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From oracle bones to modern script

XU YANG | 2017-11-02
(Chinese Social Sciences Today)

 

Evolution of Chinese Characters
Editor-in-chief: Zang Kehe
Publisher: East China Normal University


 

Since they first emerged, Chinese characters have undergone 3,000 years of development. However, there is a lack of systematic analysis of their evolution. The book series the Evolution of Chinese characters, altogether five volumes, fills in the gaps in research.


Academics agree that the use of Chinese characters has not been interrupted in its ages of evolution. This is largely due to the consistent nature of ideographic writing, which also helped characters influence the cultures of neighboring countries.


However, the nature of Chinese characters brings complexity and challenges to related research. Zang said that for a long time, the discussion of Chinese characters remained at the level of simple descriptions and sample investigations, falling behind other linguistic studies and basic humanities disciplines, largely due to the lack of materials and difficulties integrating resources.


The Chinese writing system witnessed its first boom in the Zhou Dynasty. This was largely due to the extensive need of characters driven by the prosperity in economics, trade, art, culture and national integration. Then the emergence of the clerical characters that occurred no later than the Warring States period marked a milestone in the evolution of Chinese written language.


When it came to the following Qin Dynasty, the small script was regarded by scholars as the official form. This style has a standardized and balanced structure, as well as fixed and smooth strokes. Though the small seal script was developed relatively late in Chinese history, it represented the most notable achievement in Chinese calligraphy. Also, some scholars deduced that the writing system was confined to royal use.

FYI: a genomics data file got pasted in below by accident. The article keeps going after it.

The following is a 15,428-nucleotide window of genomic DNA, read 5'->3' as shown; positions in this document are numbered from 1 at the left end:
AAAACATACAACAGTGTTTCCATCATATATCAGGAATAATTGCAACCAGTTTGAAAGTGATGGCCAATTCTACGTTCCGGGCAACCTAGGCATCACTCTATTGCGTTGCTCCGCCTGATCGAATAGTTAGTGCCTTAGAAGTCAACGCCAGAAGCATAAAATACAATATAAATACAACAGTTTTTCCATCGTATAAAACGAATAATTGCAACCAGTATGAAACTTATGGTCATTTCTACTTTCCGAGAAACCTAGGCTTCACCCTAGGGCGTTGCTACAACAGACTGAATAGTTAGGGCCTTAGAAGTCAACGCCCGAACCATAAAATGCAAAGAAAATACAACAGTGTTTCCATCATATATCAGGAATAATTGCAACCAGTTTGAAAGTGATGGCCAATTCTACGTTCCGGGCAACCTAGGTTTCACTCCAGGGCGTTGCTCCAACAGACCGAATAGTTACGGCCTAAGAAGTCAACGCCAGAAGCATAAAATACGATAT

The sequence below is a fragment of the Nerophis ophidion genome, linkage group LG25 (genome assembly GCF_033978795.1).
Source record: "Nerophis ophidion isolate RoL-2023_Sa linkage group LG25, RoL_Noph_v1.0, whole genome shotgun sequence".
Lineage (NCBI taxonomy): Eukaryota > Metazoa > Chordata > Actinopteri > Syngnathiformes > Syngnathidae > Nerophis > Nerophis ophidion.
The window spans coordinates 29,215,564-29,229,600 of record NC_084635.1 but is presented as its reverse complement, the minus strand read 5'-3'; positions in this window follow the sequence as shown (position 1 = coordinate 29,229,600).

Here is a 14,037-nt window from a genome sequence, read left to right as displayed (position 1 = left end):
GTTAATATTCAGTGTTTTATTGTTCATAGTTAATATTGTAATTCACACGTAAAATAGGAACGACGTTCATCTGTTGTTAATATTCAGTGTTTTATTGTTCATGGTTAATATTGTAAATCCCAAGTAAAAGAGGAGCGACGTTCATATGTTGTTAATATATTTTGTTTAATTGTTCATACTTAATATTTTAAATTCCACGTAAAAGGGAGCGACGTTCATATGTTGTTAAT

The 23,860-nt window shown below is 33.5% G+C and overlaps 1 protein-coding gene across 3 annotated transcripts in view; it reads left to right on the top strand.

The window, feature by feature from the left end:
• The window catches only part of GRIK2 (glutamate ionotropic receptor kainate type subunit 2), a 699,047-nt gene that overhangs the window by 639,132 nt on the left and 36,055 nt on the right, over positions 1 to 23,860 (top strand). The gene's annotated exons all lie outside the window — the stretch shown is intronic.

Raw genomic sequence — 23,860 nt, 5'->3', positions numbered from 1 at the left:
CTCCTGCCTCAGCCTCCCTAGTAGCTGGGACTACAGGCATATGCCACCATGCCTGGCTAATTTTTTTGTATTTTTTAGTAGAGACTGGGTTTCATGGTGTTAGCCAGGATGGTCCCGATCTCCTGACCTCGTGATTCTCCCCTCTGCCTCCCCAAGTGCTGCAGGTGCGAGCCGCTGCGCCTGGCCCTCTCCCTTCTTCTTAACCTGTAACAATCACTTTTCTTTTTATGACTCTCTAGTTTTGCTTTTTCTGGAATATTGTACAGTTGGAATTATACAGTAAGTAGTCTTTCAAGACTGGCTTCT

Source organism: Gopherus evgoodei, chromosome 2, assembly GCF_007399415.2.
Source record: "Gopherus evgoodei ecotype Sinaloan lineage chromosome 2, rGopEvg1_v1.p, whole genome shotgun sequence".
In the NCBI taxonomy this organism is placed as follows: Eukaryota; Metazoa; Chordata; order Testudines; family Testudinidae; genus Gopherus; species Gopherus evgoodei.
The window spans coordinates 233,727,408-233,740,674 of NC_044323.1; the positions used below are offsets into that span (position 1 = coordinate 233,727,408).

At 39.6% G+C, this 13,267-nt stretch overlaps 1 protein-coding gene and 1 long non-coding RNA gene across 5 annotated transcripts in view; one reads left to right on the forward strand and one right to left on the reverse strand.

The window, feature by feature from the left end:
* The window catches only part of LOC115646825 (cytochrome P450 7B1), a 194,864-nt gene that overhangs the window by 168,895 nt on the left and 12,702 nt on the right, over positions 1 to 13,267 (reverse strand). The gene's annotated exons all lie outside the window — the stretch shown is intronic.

Around the Han Dynasty, the clerical and cursive writing styles gradually prevailed. The clerical script reached its artistic peak in the Han Dynasty. Like the seal characters, clerical script had a far-reaching influence. Even in the Sui and Tang dynasties, clerical script appeared in important ceremonial rites such as tombstone inscriptions. In the book, Zang said that cursive writing became an official style in the Han Dynasty. Though the two scripts had the same root, they developed in two directions: the clerical script developed clear and simple strokes while the cursive writing had flow lines that were difficult to recognize.


In addition to investigating the evolution of Chinese characters, the book also analyzed its method of dissemination from the perspective of media transformation. The oracle bones, bronze ware, silk, bamboo scripts and jade, all evidenced the use of different kinds of characters.


The book also mentioned the importance of papermaking to the spread of the writing system. Before the invention of paper, characters were written on bamboo scripts and for official use only. It was not until the Wei and Jin dynasties that characters came to be used among ordinary people as paper replaced other writing materials, which greatly promoted the spread of characters.